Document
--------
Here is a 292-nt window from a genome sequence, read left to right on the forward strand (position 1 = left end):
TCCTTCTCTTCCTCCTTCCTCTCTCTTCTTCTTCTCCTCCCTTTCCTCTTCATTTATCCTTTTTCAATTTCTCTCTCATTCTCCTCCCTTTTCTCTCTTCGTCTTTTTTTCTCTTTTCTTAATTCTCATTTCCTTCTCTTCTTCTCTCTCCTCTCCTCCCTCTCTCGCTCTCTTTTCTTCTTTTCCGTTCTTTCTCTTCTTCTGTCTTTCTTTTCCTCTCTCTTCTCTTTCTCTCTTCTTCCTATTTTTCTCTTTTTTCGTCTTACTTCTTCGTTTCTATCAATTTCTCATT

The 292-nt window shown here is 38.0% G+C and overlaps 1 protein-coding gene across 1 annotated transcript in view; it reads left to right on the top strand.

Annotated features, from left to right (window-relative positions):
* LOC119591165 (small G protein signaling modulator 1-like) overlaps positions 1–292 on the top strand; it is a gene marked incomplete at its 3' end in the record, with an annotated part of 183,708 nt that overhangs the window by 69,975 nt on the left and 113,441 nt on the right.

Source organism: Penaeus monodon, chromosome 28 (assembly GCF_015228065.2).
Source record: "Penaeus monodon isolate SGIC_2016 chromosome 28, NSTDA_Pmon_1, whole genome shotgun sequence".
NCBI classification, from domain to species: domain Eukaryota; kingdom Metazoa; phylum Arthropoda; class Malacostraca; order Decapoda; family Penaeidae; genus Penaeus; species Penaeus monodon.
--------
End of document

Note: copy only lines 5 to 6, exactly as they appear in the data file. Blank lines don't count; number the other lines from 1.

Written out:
* LOC119591165 (small G protein signaling modulator 1-like) overlaps positions 1–292 on the top strand; it is a gene marked incomplete at its 3' end in the record, with an annotated part of 183,708 nt that overhangs the window by 69,975 nt on the left and 113,441 nt on the right.

Source organism: Penaeus monodon, chromosome 28 (assembly GCF_015228065.2).